Permafrost temperature and rate of change near the depth of zero annual amplitude. a, b) Mean annual ground temperatures for 2014–2016 in the Northern Hemisphere and Antarctica, n = 129 boreholes. c, d) Decadal change rate of permafrost temperature from 2007 to 2016, n = 123 boreholes. Changes within the average measurement accuracy of ~±0.1 °C are coded in green. Continuous permafrost zone (>90% coverage); discontinuous permafrost zones (<90% coverage). Source: CC BY-SA 3.0 Permafrost temperature and rate of change near the depth of zero annual amplitude. a, b) Mean annual ground temperatures for 2014–2016 in the Northern Hemisphere and Antarctica, n = 129 boreholes. c, d) Decadal change rate of permafrost temperature from 2007 to 2016, n = 123 boreholes. Changes within the average measurement accuracy of ~±0.1 °C are coded in green. Continuous permafrost zone (>90% coverage); discontinuous permafrost zones (<90% coverage). Source: CC BY-SA 3.0

Permafrost, the ground which remains below the freezing point of water for two or more years, is estimated to cover one-sixth of Earth’s land area and in some cases reaches a depth of 1.6 km. The survival of this component of the cryosphere is now called into question, as an analysis of more than 120 drillings provides evidence of permafrost warming.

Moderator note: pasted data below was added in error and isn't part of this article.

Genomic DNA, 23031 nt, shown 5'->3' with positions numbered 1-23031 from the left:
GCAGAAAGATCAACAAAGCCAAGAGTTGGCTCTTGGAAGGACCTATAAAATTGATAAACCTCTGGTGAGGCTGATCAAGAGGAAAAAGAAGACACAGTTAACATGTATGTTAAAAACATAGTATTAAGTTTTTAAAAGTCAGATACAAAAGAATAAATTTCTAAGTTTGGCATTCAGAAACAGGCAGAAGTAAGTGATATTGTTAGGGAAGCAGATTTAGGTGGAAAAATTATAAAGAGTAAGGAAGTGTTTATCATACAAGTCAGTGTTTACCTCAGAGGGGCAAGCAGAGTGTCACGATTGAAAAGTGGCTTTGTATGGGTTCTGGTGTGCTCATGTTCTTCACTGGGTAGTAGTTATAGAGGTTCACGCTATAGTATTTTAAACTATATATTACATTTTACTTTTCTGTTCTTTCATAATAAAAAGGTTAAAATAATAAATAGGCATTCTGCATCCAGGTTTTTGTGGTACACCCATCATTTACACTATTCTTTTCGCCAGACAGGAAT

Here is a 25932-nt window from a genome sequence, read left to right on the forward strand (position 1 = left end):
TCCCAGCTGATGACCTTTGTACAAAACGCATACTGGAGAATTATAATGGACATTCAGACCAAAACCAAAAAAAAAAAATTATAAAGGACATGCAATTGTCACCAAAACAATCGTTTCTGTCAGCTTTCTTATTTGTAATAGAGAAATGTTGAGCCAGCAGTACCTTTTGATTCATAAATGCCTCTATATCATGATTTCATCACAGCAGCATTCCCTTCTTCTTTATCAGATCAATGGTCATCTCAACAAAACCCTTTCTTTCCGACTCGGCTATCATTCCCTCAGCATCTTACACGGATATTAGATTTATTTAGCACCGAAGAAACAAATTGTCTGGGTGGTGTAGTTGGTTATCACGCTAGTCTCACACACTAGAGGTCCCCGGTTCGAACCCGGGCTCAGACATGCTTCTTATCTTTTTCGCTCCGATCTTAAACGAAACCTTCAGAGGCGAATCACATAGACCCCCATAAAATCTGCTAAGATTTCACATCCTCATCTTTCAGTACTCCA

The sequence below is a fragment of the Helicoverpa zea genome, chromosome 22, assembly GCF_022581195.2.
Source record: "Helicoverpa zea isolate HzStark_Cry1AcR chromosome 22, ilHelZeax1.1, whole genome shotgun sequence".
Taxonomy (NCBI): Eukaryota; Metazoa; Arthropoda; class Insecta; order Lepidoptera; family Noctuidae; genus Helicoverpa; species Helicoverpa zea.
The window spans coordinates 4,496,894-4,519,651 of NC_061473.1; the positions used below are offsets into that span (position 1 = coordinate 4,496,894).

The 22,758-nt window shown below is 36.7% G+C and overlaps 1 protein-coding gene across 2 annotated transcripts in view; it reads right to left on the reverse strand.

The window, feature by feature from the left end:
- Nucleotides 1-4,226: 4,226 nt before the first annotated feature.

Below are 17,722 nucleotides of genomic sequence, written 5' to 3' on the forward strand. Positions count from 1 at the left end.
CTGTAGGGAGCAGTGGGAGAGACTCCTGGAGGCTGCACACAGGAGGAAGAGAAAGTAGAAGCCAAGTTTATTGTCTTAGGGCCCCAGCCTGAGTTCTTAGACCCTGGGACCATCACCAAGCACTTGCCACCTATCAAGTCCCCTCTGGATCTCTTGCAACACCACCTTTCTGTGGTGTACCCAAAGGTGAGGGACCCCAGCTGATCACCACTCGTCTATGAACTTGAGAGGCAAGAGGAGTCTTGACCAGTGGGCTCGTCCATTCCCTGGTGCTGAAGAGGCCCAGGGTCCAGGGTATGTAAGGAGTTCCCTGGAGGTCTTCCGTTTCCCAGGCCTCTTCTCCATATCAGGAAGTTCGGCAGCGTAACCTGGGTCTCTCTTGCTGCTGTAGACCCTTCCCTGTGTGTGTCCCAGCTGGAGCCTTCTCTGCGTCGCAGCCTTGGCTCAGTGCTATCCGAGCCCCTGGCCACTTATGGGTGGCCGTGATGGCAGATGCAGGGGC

Data obtained by the Global Terrestrial Network for Permafrost, an international initiative promoting homogenization of data collection on permafrost monitoring, show that from 2007 to 2016 soil temperatures of continuous permafrost sampled at depths greater than 10 m increased by 0.39° ± 0.15° C, while discontinuous permafrost warmed by 0.20° ± 0.10° C.

The most dramatic warming was observed in the Arctic, where soil temperature increased by an average of 0.3° C during the study period in regions with more than 90% permafrost cover. In Siberia, the temperature increase at some boreholes was 0.90° C or higher. Air temperature in these regions rose by an average of 0.61° C.

Warming was also evident in permafrost regions of high mountain ranges and in the Antarctic. The temperature of the permanently frozen soils in the Alps, in the Himalayas and in the mountain ranges of Nordic countries climbed by an average of 0.19° C. An increase of 0.37° C was documented in Antarctic boreholes.

Permafrost melting releases carbon dioxide and methane and accelerates global warming. The phenomenon also places roads, buildings and other structures built in these zones at risk.

Researchers from Alfred Wegener Institute Helmholtz Centre for Polar and Marine Research (Germany), Geological Survey of Canada, WSL Institute for Snow and Avalanche Research (Switzerland), University of Lisbon, George Washington University, Institut de Géographie Alpine (France), University of Alaska Fairbanks, University of Ottawa, Russian Academy of Sciences, Université Laval (Canada), The University Center in Svalbard (Norway), University of Fribourg (Switzerland), University of Oslo, Insubria University (Italy), Technical University of Denmark, Norwegian Meteorological Institute, Lund University (Sweden), Hokkaido University (Japan), Arctic Portal (Iceland), University of Lausanne (Switzerland), Free University Berlin, Chinese Academy of Science, Rhodes University (South Africa), University of Barcelona, Universidad de Alcalá (Spain), Stockholm University and the U.S. National Soil Survey Center contributed to this study, which is published in Nature Communications.

To contact the author of this article, email shimmelstein@globalspec.com